Alternatively if you already have a smart pointer, you can call my_ptr.reset(new Car()) to change the pointer or my_ptr.reset() to deallocate the object referenced by the pointer. Example:

// Block-scope car
Car my_car;

// Old C++
// Must call delete my_car; to avoid memory leaks.
Car *my_car = new Car();

// Using unique ptr
std::unique_ptr<Car> my_car(new Car());

// Or starting from C++14
auto my_car = std::make_unique<Car>();
Notes
  • If the object you need is not very large, you can consider just including it as part of your class (or leaving it on the stack) rather than use pointers.
  • If you want to get a copy of the smart pointer to the current object, the object must publically inherit std::enable_shared_from_this<T>
    • Then you can call shared_from_this() from within any method (not the constructor).
    • May throw bad_weak_ptr if you call shared_from_this() without make_shared or if you do not publically inherit std::enable_shared_from_this<T>

Garbage Collection

Starting from C++11, you should use smart pointers such as shared_ptr which have automatic garbage collection.

Traditional C++ does not have garbage collection.
After using new to allocate an object, use delete to deallocate it.
You can also use C allocation with malloc, calloc, alloca, and free, though it is not recommended since these are not type-safe.

Custom Deleter

Custom Deleters
When using smart pointers, the default deleter is the delete function but you can also specify your own deleter.


# Using a functor
struct AVFrameDeleter {
  void operator()(AVFrame *p) { av_frame_free(&p); }
};
std::unique_ptr<AVFrame, AVFrameDeleter> rgb_frame(av_frame_alloc());

# Using free
std::unique_ptr<void *, decltype(std::free) *> my_buffer(std::malloc(10), std::free);


Deallocate

Normally, containers such as std::vector will automatically deallocate memory from the heap when the destructor is called. However, occationally you may want to coerse this deallocation yourself.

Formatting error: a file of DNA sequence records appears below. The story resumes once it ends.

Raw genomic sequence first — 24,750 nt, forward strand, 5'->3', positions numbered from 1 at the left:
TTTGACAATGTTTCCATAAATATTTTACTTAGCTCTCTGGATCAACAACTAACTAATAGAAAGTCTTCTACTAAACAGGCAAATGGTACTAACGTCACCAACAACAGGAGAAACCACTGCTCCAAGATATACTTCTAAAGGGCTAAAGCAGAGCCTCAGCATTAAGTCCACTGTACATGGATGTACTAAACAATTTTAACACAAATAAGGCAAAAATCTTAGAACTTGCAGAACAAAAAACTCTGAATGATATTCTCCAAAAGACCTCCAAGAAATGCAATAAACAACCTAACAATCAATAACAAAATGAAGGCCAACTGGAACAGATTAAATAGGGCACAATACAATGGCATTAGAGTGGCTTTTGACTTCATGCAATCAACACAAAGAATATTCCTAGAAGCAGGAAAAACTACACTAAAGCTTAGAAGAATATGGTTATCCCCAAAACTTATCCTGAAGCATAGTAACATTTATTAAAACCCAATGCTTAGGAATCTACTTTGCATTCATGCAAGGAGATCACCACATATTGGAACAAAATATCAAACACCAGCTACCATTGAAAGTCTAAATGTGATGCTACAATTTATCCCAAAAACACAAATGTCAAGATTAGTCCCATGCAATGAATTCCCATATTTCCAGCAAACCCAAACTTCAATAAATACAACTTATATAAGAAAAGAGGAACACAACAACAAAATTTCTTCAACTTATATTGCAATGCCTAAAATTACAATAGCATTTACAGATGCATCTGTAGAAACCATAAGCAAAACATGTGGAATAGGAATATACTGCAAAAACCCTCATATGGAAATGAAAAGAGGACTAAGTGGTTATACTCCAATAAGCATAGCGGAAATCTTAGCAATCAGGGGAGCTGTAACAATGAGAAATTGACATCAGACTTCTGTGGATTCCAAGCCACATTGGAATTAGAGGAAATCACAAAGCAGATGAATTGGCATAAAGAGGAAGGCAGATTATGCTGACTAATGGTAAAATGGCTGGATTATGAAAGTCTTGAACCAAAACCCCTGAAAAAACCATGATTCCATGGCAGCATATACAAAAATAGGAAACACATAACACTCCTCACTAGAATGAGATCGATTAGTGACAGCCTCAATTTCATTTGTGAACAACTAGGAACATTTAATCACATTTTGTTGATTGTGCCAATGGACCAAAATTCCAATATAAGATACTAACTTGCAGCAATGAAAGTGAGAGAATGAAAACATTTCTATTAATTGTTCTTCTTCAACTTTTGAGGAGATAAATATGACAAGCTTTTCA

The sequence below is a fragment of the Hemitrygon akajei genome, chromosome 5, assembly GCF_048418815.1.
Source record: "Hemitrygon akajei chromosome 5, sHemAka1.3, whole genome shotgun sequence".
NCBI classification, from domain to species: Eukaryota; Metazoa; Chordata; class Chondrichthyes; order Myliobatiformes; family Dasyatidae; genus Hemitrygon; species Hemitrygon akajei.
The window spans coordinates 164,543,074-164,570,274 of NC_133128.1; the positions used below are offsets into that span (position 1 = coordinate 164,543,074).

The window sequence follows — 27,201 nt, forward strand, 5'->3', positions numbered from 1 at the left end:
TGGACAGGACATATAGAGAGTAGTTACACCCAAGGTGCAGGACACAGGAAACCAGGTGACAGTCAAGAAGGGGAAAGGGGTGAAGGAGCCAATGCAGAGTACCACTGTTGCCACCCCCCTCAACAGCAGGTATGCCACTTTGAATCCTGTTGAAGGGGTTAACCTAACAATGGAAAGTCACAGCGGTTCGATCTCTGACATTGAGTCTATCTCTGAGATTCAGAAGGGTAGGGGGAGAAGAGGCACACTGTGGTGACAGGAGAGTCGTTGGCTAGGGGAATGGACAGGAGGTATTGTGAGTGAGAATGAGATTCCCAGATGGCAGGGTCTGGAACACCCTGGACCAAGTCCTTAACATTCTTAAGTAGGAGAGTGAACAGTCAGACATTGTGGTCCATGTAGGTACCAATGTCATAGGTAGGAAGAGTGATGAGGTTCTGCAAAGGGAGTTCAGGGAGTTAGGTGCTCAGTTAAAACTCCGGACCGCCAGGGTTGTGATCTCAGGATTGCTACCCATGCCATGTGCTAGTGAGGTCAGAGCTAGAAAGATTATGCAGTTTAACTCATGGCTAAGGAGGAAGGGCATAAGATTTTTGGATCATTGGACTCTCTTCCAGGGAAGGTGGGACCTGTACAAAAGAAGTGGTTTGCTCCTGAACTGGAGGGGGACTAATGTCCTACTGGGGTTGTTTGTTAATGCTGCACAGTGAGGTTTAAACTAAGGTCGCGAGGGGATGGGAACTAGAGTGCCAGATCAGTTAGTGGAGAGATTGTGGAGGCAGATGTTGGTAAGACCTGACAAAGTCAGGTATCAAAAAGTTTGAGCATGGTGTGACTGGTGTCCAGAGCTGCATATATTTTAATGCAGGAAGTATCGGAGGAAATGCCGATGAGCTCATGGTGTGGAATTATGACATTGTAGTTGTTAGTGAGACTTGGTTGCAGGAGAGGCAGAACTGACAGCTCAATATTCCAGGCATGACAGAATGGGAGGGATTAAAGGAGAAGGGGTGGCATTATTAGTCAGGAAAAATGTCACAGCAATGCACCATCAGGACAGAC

There are a few ways to do this:

  • Use smart pointers
  • Swap
  • Call a clear/shrink/deallocate function

Example Reference:

// Using smart pointers
std::unique_ptr<std::vector<float>> my_vector = make_unique<std::vector<float>>(99);
my_vector.reset();

// Swap
std::vector<float> my_vector(99);
my_vector = std::vector<float>;
// Or alternatively
// std::vector<float>().swap(my_vector);
// std::swap(my_vector, std::vector<float>);

// Swap for cl::Buffer
cl::Buffer my_buf(context, CL_MEM_READ_WRITE, size);
my_buf = cl::Buffer();

// Clear and shrink
// Specific to std::vector
std::vector<float> my_vector(99);
my_vector.clear();
my_vector.shrink_to_fit();

Limits

#include <limits>
Reference
C++ has standard macros such as INT_MAX.
The limits header adds these limits for every type.

// Equivalent to FLT_MAX
std::numeric_limits<float>::max();

Utility

#include <utility>

std::move

Ref
Use std::move to move containers.

Algorithm

std::find

Reference

std::generate

cppreference
Allows you to fill a container using a function call

#include <random>
#include <iostream>
#include <algorithm>

int main()
{
    std::random_device rd;
    std::mt19937 gen(rd());
    # Fill with integers in [0, 10]
    std::uniform_int_distribution<> dis(0, 10);

    std::vector<int> my_vec(10, 0);
    std::generate(my_vec.begin(), my_vec.end(), [&](){return dis(gen);});
  <br />
    for (int v : my_vec) {
        std::cout << v << " ";
    }
    std::cout << std::endl;

    return 0;
}

Numeric

std::iota

Reference
Fills an array or vector with increasing values. Can pass in a starting number.

std::vector<int> v(60);
std::iota(v.begin(), v.end(), 0);


std::accumulate

Adds up numbers. Can pass in a starting number.

std::vector<int> v(60);
std::iota(v.begin(), v.end(), 0);
std::accumulate(v.begin(), v.end(), 0);

Chrono

#include <chrono>
Lots of useful time stuff. Good for timing your code.

auto start = std::chrono::high_resolution_clock::now();
// do something
auto end = std::chrono::high_resolution_clock::now();
std::cout << "Time elapsed: " 
          << std::chrono::duration_case<std::chrono::milliseconds>(end - start).count() 
          << " ms" << std::endl;

Execution

#include <execution>
The execution header gives you tools for parallel execution.
See execution_policy_tag.
C++17 Parallel Algorithms blog.

Parallel Sorting Example
std::sort(std::execution::par_unseq, sorted.begin(), sorted.end());

Random

#include <random>
cppreference.com

std::random_device rd;  //Will be used to obtain a seed for the random number engine
std::mt19937 gen(rd()); //Standard mersenne_twister_engine seeded with rd()
std::uniform_int_distribution<> dis(1, 6);
 
for (int n=0; n<10; ++n)
   //Use dis to transform the random unsigned int generated by gen into an int in [1, 6]
   std::cout << dis(gen) << ' ';
std::cout << '\n';

STL

STL is the Standard Template Library originally implemented in 1994 by Stepanov and Lee from HP.
STL consists of a general set of algorithms, containers, functions, and iterators, many of which are now built into the standard library (std) of C++.
This section focuses only on the portions of STL which have been incorporated into the C++ standard library.

Simple Containers

std::pair

Sequences

std::array

#include <array>